The political tension in our country has created healthy debate and discourse within our school community. At The Linsly School, we have focused our attention on finding ways to listen, respect each other, and have healthy and appropriate conversations, especially when opposing views are represented. Students know that within our community they can safely and freely express their opinions as long as they do it in respectful and proper ways. Honestly, the ongoing political discourse creates valuable teaching and learning opportunities and helps deepen the classroom learning experience for our students. Students at Linsly are encouraged to think, ask questions, and to form and clearly articulate their own opinions regarding political issues.
Katherine M. Titus, Head of School, Mercersburg Academy
Mercersburg Academy is a welcoming and accepting place that believes that all political viewpoints should be heard and respected. As the national culture has shifted to one that has no tolerance for differing opinions, Mercersburg is committed to instigating opportunities for debate and civil discourse. Educating our students on how to thoughtfully support their opinions while also considering alternative perspectives is not only critical to the mission of our school but also vital to the future of our world. We seek to be a community of learners who are open, patient, and carefully articulate—arbiters of conflict and defenders of truth. As such, we offer a broad and robust curriculum that examines and frames contemporary issues alongside historical ones and host an annual series that invites speakers and experts of national and international renown to our campus to interact with our students. In addition, our summer reading for the upcoming year focuses specifically on creating a culture of civil discourse, which will frame classroom conversations as well as this year’s speaker series.
Christopher D. Burner, Head of School, Western Reserve Academy
Our students are attuned to current events, including politics. Last year, our class president worked for an elected official in Ohio and another student lobbied for procedural change that would allow 17-year-olds to vote. Our government classes are very popular, and we have clubs representing the entire political spectrum. Student government and other leadership opportunities are abundant, and designed to teach lessons in democracy, but also leadership skills like tolerance, focus, cooperation, humility and integrity. Because of our diverse student body, representing 15 countries and 24 states, we have broad global perspectives in our small community of 400 students. This diversity provides opportunities for students to become global thinkers, enriching their political perspectives and cultural understanding.
Kolia O’Connor, Head of School, Sewickley Academy
President Franklin Delano Roosevelt once said, “Democracy cannot succeed unless those who express their choice are prepared to choose wisely. The real safeguard of democracy, therefore, is education.” Our most recent presidential election has certainly seemed to divide rather than bring together, and unfortunately, that division has come at the expense of citizens researching, knowing, and understanding the issues before they vote. This election has offered schools an excellent opportunity to engage our students in discussions about our government and political processes. Through our core value of diversity, we are dedicated to being a community that represents and celebrates different backgrounds, talents, interests, and divergent yet informed opinions. The role of schools is to help inform our students of the facts of the issues in order for them to be prepared to choose wisely.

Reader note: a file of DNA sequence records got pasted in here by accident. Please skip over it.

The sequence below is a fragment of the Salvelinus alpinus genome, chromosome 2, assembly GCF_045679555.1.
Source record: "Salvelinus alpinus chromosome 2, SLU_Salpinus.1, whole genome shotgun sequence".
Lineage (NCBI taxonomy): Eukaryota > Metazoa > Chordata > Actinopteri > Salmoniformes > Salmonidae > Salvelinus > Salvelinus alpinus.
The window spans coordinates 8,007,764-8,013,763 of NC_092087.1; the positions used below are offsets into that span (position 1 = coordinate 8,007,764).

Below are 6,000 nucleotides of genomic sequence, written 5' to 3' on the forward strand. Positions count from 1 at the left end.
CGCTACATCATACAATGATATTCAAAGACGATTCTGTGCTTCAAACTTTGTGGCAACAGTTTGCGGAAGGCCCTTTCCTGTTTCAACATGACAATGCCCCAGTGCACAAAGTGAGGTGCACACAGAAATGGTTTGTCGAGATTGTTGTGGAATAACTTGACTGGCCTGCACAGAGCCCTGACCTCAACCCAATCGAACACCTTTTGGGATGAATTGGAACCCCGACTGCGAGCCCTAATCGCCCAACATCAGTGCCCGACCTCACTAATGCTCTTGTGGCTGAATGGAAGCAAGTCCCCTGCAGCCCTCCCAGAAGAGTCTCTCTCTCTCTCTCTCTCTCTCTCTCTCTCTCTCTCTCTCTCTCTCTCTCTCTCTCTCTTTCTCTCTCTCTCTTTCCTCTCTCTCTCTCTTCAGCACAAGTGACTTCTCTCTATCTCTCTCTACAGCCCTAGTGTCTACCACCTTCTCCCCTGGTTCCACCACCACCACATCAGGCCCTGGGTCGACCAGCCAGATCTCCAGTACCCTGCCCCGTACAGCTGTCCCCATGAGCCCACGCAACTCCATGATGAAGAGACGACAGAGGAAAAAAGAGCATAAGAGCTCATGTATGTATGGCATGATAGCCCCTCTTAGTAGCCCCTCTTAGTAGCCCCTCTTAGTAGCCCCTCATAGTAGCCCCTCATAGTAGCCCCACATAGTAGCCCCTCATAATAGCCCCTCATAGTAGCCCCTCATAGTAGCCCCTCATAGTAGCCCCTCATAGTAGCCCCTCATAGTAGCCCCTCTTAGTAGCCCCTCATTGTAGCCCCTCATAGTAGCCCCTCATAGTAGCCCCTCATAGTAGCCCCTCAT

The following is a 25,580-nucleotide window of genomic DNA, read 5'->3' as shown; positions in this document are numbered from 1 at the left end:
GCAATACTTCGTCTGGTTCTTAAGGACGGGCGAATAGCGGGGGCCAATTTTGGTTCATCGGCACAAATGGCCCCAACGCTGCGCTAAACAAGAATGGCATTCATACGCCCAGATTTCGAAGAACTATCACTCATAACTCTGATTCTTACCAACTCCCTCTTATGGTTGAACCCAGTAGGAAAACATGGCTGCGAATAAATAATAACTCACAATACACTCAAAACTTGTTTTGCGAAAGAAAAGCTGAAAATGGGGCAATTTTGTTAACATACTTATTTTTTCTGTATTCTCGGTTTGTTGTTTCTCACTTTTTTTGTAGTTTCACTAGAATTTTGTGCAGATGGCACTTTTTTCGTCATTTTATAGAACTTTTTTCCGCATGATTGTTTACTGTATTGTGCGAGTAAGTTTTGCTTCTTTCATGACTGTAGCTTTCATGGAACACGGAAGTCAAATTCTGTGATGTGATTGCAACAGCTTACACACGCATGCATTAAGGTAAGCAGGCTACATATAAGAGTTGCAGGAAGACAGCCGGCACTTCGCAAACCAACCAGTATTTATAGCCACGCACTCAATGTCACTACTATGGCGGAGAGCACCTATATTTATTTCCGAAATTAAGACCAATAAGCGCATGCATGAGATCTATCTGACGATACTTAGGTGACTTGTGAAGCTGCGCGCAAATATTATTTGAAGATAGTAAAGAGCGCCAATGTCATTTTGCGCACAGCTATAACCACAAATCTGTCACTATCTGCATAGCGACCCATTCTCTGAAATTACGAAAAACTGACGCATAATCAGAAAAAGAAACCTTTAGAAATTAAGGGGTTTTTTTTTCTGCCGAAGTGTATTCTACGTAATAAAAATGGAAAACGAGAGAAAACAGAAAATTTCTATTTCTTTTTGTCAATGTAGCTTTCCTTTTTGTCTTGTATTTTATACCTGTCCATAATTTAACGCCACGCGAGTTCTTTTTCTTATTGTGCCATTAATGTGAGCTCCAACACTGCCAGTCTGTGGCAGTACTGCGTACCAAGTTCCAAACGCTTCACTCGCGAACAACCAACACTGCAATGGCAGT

Mary Claire Kasunic, President, Oakland Catholic
During a period in our country’s history when political tensions are elevated, Oakland Catholic High School has optimized its academic approach to examine, study, and analyze the words, actions, and decisions being made by government officials on many levels. Although tension is frequently viewed as a negative, it has brought about a positive increase in political awareness among students and highlighted the role that all schools play in developing informed and responsible citizens who are capable of separating truth from fiction, formulating opinions grounded in facts, and recognizing the value of strong leadership. Social Studies instructors continue to draw from current events, but learning about the effect of politics on all aspects of society brings discussions to Literature, Foreign Language, Art, and Religion classes as well. Edmodo and other tech platforms have served as convenient ways to share global perspectives on politically driven issues occurring both in the States and abroad; a recent Young Women’s Leadership tour of Italy put the developing role of female leadership into the context of the current political atmosphere; GCI (Global Competence Initiative) has served students well by providing broader context to news items broadcast in the U.S.